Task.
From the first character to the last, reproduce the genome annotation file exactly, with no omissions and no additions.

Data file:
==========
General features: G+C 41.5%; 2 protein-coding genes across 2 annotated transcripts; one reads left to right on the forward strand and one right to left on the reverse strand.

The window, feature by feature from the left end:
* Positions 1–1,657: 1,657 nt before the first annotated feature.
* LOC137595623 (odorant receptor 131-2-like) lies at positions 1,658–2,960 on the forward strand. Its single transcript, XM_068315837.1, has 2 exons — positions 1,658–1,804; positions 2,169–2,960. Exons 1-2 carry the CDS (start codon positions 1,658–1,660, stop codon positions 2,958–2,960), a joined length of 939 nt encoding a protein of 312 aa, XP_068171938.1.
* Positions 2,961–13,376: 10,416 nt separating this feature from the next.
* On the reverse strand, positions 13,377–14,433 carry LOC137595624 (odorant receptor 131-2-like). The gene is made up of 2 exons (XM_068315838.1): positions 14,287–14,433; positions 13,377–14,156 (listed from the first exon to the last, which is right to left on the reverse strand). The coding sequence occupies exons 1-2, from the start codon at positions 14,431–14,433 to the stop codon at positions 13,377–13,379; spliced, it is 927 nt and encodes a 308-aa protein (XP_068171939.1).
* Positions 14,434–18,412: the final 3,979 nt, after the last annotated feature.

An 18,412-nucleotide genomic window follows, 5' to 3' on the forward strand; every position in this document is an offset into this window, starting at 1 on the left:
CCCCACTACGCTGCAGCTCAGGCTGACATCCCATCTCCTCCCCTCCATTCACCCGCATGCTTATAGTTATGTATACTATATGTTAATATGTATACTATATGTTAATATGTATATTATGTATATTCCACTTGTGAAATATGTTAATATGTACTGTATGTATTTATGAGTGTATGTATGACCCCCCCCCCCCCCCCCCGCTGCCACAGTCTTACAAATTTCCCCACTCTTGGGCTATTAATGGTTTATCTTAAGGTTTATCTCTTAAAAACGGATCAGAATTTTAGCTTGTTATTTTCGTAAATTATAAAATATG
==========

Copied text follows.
General features: G+C 41.5%; 2 protein-coding genes across 2 annotated transcripts; one reads left to right on the forward strand and one right to left on the reverse strand.

The window, feature by feature from the left end:
* Positions 1–1,657: 1,657 nt before the first annotated feature.
* LOC137595623 (odorant receptor 131-2-like) lies at positions 1,658–2,960 on the forward strand. Its single transcript, XM_068315837.1, has 2 exons — positions 1,658–1,804; positions 2,169–2,960. Exons 1-2 carry the CDS (start codon positions 1,658–1,660, stop codon positions 2,958–2,960), a joined length of 939 nt encoding a protein of 312 aa, XP_068171938.1.
* Positions 2,961–13,376: 10,416 nt separating this feature from the next.
* On the reverse strand, positions 13,377–14,433 carry LOC137595624 (odorant receptor 131-2-like). The gene is made up of 2 exons (XM_068315838.1): positions 14,287–14,433; positions 13,377–14,156 (listed from the first exon to the last, which is right to left on the reverse strand). The coding sequence occupies exons 1-2, from the start codon at positions 14,431–14,433 to the stop codon at positions 13,377–13,379; spliced, it is 927 nt and encodes a 308-aa protein (XP_068171939.1).
* Positions 14,434–18,412: the final 3,979 nt, after the last annotated feature.

An 18,412-nucleotide genomic window follows, 5' to 3' on the forward strand; every position in this document is an offset into this window, starting at 1 on the left:
CCCCACTACGCTGCAGCTCAGGCTGACATCCCATCTCCTCCCCTCCATTCACCCGCATGCTTATAGTTATGTATACTATATGTTAATATGTATACTATATGTTAATATGTATATTATGTATATTCCACTTGTGAAATATGTTAATATGTACTGTATGTATTTATGAGTGTATGTATGACCCCCCCCCCCCCCCCCCGCTGCCACAGTCTTACAAATTTCCCCACTCTTGGGCTATTAATGGTTTATCTTAAGGTTTATCTCTTAAAAACGGATCAGAATTTTAGCTTGTTATTTTCGTAAATTATAAAATATG